25+ Positive & Negative Effects of Video Games, According to Studies
Are video games good or bad for you? It can be both
Video games are frowned upon by parents as time-wasters, and worse, some education experts think that these games corrupt the brain. Playing violent video games are easily blamed by the media and some experts as the reason why some young people become violent or commit extreme anti-social behavior. But many scientists and psychologists find that video games can actually have many benefits https://firstname.lastname@example.org/computer-games-and-children-what-are-their-advantages-99144fbbf664– the main one is making kids smart. Video games may actually teach kids high-level thinking skills that they will need in the future.
“Video games change your brain,” according to University of Wisconsin psychologist C. Shawn Green. Playing video games change the brain’s physical structure the same way as do learning to read, playing the piano, or navigating using a map. Much like exercise can build muscle, the powerful combination of concentration and rewarding surges of neurotransmitters like dopamine strengthen neural circuits that can build the brain.
According to Marc Palaus, author of the study published in Frontiers in Human Neuroscience, there is a broad consensus in the scientific community that playing video games not only changes how the brain performs, but also its structure.
Below are the good and bad effects of video games – their benefits and disadvantages, according to researchers and child experts:
Are Video Games Good for You? The Positive Effects of Video Games
When your child plays video games, it gives his brain a real workout. In many video games, the skills required to win involve abstract and high level thinking. These skills are not even taught at school.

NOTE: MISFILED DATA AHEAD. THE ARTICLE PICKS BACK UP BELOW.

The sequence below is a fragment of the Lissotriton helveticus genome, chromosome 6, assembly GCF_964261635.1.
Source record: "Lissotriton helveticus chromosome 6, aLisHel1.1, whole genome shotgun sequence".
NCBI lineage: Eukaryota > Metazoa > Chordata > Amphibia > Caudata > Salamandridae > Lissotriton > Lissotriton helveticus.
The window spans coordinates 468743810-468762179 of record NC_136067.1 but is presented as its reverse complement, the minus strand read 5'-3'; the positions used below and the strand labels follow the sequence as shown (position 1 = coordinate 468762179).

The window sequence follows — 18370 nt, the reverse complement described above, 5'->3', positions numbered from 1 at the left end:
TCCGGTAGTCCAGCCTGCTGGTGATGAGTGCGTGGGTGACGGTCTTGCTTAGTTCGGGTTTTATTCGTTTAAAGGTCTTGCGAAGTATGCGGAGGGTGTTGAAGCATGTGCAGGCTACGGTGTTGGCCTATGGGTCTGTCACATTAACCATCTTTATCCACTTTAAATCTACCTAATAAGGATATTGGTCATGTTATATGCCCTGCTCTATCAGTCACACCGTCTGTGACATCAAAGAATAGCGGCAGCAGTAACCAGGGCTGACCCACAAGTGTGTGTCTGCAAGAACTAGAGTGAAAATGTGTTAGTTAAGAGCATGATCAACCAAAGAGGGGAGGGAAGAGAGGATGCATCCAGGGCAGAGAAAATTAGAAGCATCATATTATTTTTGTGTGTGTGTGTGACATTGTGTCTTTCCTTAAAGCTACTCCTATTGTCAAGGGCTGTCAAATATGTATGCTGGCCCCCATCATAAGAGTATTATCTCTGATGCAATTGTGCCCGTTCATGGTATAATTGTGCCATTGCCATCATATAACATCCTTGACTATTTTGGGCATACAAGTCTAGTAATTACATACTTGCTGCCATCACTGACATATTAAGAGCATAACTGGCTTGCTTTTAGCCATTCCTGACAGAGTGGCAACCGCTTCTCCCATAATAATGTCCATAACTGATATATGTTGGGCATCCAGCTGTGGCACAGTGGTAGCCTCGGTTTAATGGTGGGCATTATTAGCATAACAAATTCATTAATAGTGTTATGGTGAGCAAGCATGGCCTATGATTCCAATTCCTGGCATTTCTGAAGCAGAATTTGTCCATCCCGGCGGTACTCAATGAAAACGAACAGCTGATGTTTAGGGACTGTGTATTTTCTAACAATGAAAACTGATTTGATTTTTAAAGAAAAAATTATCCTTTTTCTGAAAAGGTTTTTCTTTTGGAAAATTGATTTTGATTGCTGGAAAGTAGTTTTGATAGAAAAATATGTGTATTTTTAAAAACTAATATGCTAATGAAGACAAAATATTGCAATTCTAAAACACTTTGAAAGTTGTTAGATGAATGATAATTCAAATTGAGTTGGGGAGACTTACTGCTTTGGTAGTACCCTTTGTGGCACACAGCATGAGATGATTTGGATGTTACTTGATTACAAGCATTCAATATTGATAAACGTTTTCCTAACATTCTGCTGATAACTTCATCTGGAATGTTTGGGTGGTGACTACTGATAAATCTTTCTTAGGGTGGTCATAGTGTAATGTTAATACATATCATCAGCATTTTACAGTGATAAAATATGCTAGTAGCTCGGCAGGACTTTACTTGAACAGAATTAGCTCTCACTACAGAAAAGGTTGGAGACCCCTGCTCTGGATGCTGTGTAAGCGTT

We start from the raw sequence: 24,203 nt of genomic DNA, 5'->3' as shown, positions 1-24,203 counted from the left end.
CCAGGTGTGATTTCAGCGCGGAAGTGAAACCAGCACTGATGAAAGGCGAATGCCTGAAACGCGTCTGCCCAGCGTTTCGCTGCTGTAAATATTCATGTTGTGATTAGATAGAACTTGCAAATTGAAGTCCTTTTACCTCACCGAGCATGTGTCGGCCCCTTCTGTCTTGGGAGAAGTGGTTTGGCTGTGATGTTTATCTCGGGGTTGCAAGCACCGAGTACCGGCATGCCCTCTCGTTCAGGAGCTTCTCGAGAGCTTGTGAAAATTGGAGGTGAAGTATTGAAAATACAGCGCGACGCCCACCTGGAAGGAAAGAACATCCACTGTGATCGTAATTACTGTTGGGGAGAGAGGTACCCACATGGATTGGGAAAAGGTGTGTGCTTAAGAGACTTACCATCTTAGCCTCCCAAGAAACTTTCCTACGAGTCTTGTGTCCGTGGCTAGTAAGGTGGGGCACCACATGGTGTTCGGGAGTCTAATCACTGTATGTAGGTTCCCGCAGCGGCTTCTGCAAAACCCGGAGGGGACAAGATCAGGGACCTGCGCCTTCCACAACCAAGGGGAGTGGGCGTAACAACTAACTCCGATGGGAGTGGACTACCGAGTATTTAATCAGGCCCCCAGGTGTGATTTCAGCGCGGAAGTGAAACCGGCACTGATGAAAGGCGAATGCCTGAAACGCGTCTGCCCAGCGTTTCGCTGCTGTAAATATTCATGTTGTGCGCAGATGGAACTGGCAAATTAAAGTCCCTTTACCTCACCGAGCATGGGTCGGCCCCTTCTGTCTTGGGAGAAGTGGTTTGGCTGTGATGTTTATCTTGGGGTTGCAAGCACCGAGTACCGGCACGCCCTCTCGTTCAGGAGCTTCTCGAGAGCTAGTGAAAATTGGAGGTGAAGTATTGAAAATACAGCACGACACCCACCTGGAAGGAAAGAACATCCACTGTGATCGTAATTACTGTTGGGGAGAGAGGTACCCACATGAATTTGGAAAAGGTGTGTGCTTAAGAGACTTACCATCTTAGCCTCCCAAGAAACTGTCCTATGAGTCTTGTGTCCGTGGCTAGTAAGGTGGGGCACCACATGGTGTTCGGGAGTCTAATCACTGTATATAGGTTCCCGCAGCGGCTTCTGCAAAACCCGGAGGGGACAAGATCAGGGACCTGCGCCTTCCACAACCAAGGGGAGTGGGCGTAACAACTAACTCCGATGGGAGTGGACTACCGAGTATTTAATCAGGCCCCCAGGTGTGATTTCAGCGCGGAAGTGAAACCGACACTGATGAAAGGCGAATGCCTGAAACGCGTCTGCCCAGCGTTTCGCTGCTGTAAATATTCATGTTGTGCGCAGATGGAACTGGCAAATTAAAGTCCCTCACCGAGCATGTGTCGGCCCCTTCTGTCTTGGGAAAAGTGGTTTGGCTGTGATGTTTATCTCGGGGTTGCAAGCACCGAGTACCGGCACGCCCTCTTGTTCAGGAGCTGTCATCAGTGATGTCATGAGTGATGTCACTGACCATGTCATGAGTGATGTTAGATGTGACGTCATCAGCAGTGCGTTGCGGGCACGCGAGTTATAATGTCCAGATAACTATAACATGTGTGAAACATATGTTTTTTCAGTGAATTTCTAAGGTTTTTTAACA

The main benefits of playing video games involve enhancing mental skills that include:
Cognitive researcher Daphne Bavalier talks about how video games can help us learn, focus and, fascinatingly, multitask.
More Benefits of Video Games:
Are Video Games Bad for You? The Negative Effects of Video Games
This, however, is still hotly debated because there is also evidence that shows that excessive use of video games does not lead to long-term desensitization and lack of empathy. A 2017 study published in Frontiers in Psychology, for example, didn’t find any long-term effects of playing violent video games and empathy. Another study from University of York and another by the Royal Society found no evidence to support the theory that video games make players more violent, and another study suggests that there is no increase in the level of aggression of players who had long-term exposure to violent video games. A 2020 reanalysis of a number of independent studies did not find a clear link between video game and both violence and agression in children. This finding was again confirmed when no evidence was found that violence against other people increases after a new violent video game is released, although some children do display aggression by destroying objects, not attacking people.
Although politicians oftentimes declare video games as a cause of gun violence, there is currently little scientific evidence that links playing video games, even the “gruesome and grisly” ones, to violence.
Also, a meta analysis conducted by the Stentson University psychologist Christopher Ferguson, that examines 101 studies found that “violent video games had little impact on kids’ aggression, mood, helping behavior or grades.” According to Ferguson, “Any claims that there is consistent evidence that violent video games encourage aggression are simply false.” Others like Benjamin Burroughs, a professor of emerging media at the University of Nevada, Las Vegas found that there are no longitudinal studies that show a link between violence and video games, and although players experience short-term increase in aggressive thoughts and feelings after playing video games, it doesn’t rise to the level of violence. Also, men who commit severe acts of violence actually play video games less than the average male, according to Patrick Markey, a psychology professor at Villanova University.
Frequent binge gaming or playing video games for more than 5 hours consecutively, was found to be associated with lower life satisfaction and sleep quality, and with more major depression and social anxiety disorder symptoms.
Click here for more info on video game addiction, how to treat it, and tips on how to avoid getting your kids addicted to video games.